Hacktivist group Anonymous hit another FBI cyber-security contractor, as the group rallies to target the U.S. government despite recent arrests.
Members of Anonymous on Friday posted nearly 400 megabytes of files from ManTech, an online security contractor for the FBI, NATO, and U.S. Defense, State and Justice Departments. Also among the exposed data were U.S. army personnel files and emails.
Anons dubbed this exploit “F— FBI Friday III,” the third installment of the group’s “AntiSec” campaign against the department. Past weekly campaigns led to hacks against FBI contractors Infragard, Unveillance and IRC Federal.
“We are providing these ManTech documents so the public can see for themselves how their tax money is being spent,” said Anonymous in a blog post. “But don’t you worry, the U.S. is a rich country and can afford to waste money, right?”
Their comments reference the fact that the FBI paid $100 million to ManTech for a five-year contract. In hacking the cyber-security firm, the hacker group suggests the FBI’s investment was a poor one.
The FBI may need to be more vigilant on Fridays in the future, with the group’s seeming determination to make its opinions heard through high-profile hacks despite the recent arrests of 16 alleged Anonymous members.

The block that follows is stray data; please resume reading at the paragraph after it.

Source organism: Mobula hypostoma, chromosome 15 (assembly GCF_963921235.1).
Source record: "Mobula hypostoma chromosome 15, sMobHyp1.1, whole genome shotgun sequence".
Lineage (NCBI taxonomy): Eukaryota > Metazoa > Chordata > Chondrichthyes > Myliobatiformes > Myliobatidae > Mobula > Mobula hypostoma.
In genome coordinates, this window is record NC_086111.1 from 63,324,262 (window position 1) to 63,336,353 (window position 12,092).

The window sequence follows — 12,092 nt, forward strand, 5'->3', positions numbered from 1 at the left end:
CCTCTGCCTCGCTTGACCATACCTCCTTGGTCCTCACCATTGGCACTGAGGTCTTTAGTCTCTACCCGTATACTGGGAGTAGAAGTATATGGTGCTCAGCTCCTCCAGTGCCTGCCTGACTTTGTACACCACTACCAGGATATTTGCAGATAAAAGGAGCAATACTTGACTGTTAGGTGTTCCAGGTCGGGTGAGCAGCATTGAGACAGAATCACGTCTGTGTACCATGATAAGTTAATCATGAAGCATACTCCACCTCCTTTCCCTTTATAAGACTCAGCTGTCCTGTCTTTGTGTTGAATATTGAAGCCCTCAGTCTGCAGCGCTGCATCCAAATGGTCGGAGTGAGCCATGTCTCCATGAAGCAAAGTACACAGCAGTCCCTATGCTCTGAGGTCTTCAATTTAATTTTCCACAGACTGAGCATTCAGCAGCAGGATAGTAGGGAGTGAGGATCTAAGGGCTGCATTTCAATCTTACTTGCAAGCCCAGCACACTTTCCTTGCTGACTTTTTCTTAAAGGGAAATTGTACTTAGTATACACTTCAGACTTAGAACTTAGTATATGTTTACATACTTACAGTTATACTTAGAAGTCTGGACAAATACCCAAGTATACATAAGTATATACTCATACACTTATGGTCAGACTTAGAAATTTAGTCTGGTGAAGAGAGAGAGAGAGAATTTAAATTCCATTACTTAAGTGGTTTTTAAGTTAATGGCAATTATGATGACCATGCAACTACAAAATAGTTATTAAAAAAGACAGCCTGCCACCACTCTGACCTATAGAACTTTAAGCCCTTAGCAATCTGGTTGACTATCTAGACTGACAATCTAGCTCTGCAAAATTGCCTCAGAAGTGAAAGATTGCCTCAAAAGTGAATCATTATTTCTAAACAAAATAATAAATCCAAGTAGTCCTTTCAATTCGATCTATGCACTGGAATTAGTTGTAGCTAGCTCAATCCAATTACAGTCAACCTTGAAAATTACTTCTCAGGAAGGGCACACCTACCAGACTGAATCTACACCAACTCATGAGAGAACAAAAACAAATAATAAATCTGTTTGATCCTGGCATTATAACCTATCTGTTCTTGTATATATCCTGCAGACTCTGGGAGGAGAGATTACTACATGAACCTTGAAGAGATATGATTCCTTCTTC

Anonymous’ partner group LulzSec also took a hit when U.K. authorities last week nabbed two suspected key members. Last month too, Turkey and Spain put a total of 35 hackers behind bars.
Today’s news suggests the worldwide, leaderless collective remains strong despite such crackdowns. They also remain bold in their targets, striking the very organizations aiming to shut them down.
“Dear Government and Law Enforcement, we are repeating this message as we have the suspicion you still do not take us seriously: We are not scared anymore and your threats to arrest us are meaningless,” insisted Anonymous in a statement.
If they continue to target worldwide governments, however, hackers may find themselves thwarted more frequently as countries tighten their security systems in response. The Pentagon’s new five-pronged plan to combat hackers, plus the Obama administration’s proposal to extend fines and prison terms for those convicted of breaching government systems, may eventually push back the onslaught of recent hacking attacks, once their consequences fully play out.
On the other hand, until governments address their own security holes, hackers will likely find a way to dodge even the Pentagon and FBI. Each side will likely find increasingly ingenious ways to evade or pursue the other as the cat-and-mouse game continues.